There’s nothing old-fashioned about Asia Grill & Sushi’s dining room, with its curved bar area bathed in neon light and its ceiling speckled with orbicular chandeliers. Flat-screen TVs dominate patches of wall, allowing diners to catch up on the latest news or watch local sports. Fittingly, the restaurant’s specialty rolls are also quite modern and sports-themed. One of many team-named options on the roster, the Patriots roll is filled with lobster, cucumber, and avocado before being covered with two types of tuna, tobiko, sweet sauce, and spicy mayo. Meals also emerge from steamy woks, including sirloin steak that’s glazed with a flaming black-pepper wine sauce. Other entrees include crispy tender peking duck and lobster cooked with black-bean or tamarind sauce.
Most chefs tend to specialize in a particular cuisine, such as Italian or sushi. Prezo Grille & Bar's executive chef, Tim Vaillette, however, prefers to specialize in a little bit of everything. His main menu runs the gamut from classic American burgers to Barcelona-style swordfish served with rice pilaf. He also draws inspiration from Italy, topping the house-made dough of his thin-crust pizzas with ingredients such as buffalo mozzarella, ricotta, meatballs, and caramelized onions. Tim even dabbles in sushi, preparing specialty rolls such as the bad boy maki, which he coils with spicy salmon, avocado, and spicy mayo before serving it atop a revving motorcycle. To complement Tim's far-reaching menu, Prezo's bartenders serve an extensive selection of cocktails and craft beer, as well as more than 20 wines by the glass and 50 by the bottle.
Feasts unfold in Prezo's upscale, romantically lit dining room or in its similarly lit bar, where four plasma televisions stay tuned to the latest sports game.
Two small silver handles join to form an elegant V across Vintage's front door, a nod to the restaurant's name as well as the understated elegance of its upscale, internationally inspired menu. Lunches of ricotta ravioli—stuffed with housemade ricotta cheese, grilled chicken, and tomato and served with roasted-garlic fondue—give way to dinners of paella peppered with Gulf shrimp, native clams, and mussels from Prince Edward Island. Vintage offsets its hearty Western dishes with a sushi bar that brims with sashimi and specialty rolls such as the Volcano, whose crabstick, avocado, and spicy baked scallops are harvested from separate tectonic plates. In addition to serving its usual brunches, lunches, and dinners, Vintage hosts occasional cooking classes, wine-tasting dinners, and other special events.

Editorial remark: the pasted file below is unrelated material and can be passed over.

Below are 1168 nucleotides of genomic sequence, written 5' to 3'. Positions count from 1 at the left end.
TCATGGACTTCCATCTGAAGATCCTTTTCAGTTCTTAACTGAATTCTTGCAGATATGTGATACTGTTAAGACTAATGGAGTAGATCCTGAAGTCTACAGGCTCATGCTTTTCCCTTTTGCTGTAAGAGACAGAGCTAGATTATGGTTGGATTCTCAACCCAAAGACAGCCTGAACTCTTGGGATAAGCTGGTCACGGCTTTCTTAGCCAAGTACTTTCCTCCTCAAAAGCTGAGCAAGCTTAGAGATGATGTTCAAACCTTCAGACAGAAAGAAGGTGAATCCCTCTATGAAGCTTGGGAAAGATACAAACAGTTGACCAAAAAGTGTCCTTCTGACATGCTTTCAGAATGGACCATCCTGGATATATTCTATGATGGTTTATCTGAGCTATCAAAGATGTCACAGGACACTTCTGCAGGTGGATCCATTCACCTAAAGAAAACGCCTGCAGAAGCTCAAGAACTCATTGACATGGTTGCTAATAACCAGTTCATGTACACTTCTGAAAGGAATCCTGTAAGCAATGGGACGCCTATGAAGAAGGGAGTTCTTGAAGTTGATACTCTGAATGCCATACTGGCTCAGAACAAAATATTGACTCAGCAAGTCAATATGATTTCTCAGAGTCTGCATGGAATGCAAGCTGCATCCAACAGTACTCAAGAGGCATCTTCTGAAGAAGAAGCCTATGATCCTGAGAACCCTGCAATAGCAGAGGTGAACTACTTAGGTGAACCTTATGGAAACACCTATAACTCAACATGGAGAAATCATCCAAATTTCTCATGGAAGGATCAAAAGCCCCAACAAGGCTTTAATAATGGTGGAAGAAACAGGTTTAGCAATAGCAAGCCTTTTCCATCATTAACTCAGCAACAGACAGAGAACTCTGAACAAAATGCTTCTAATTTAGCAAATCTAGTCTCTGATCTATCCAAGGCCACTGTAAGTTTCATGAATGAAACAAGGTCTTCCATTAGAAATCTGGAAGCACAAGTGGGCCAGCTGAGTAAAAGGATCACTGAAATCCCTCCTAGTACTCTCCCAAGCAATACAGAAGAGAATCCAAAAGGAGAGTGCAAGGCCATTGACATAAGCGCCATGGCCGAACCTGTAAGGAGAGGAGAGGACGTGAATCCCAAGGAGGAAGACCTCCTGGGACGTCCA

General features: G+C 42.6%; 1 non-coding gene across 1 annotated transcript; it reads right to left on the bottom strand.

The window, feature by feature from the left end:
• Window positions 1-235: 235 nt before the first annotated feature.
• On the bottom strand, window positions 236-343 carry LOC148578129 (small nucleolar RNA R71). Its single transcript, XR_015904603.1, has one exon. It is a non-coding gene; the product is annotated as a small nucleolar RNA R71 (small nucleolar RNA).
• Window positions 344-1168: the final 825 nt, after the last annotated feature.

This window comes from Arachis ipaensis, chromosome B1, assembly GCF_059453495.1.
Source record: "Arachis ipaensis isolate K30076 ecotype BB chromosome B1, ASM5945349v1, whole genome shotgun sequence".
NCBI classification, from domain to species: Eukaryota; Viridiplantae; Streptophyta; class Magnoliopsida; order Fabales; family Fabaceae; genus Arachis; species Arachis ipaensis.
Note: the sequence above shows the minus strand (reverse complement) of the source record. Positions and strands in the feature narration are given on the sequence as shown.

Since 1976, the sleek interior of Oki Japanese Steak House has hosted customers digging into plates freighted with sushi, hibachi-seared steak, and seafood. At teppanyaki tables, chefs build walls of fire around succulent meats while using gleaming knives to divide and recombine piles of fried rice and fresh vegetables. Nearby, sushi chefs focus on assembling immaculate rolls stuffed with tender slices of eel, salmon, and tuna.
The skilled chefs at Fuji Steak House work wonders with the element of fire. Unflinching before mighty plumes of flames, the artful culinarians sizzle sirloin steaks and plump, chewy octopus for their grill menu, and contrive intricate displays of sushi and sashimi.
Feng Shui embraces the culinary traditions of both China and Japan while updating its menu seasonally, garnering praise from the Boston Business Journal and New England Cable News for its extensive selection. Stir-fried orders of chicken, beef, and seafood arrive laden with ginger or signature sauces, and sushi chefs roll maki with traditional tuna and salmon or such innovative combinations as strawberry and wasabi aioli. At some locations, the dining rooms include tabletop hibachi-style grills where chefs, like Shakespeare as a toddler, put on food-based shows, flipping, dicing, and sizzling Angus-certified beef in cholesterol-free rice-bran oils that are rich in vitamin E.
The methods are ancient, but the ingredients are fresh. That's the case at Ten-Ichi Dynamic Kitchen & Bar, whose culinary traditions of hot pot and sushi date back more than a thousand years, and whose dishes are composed of fresh vegetables, fish, and thinly sliced meats. During hot-pot meals, diners simmer noodles, boneless short ribs, and raw shrimp in a pot of hot broth, taking control of their meals the way escaped convicts take control of unlocked tricycles. Diners also share dim sum—small plates of open-faced dumplings, savory pancakes, and steamed-rice crepes. They feast on these meals in a dining room of sleek, marbled surfaces, right down to the sushi bar where chefs assemble maki rolls with spicy yellowtail and salmon tempura.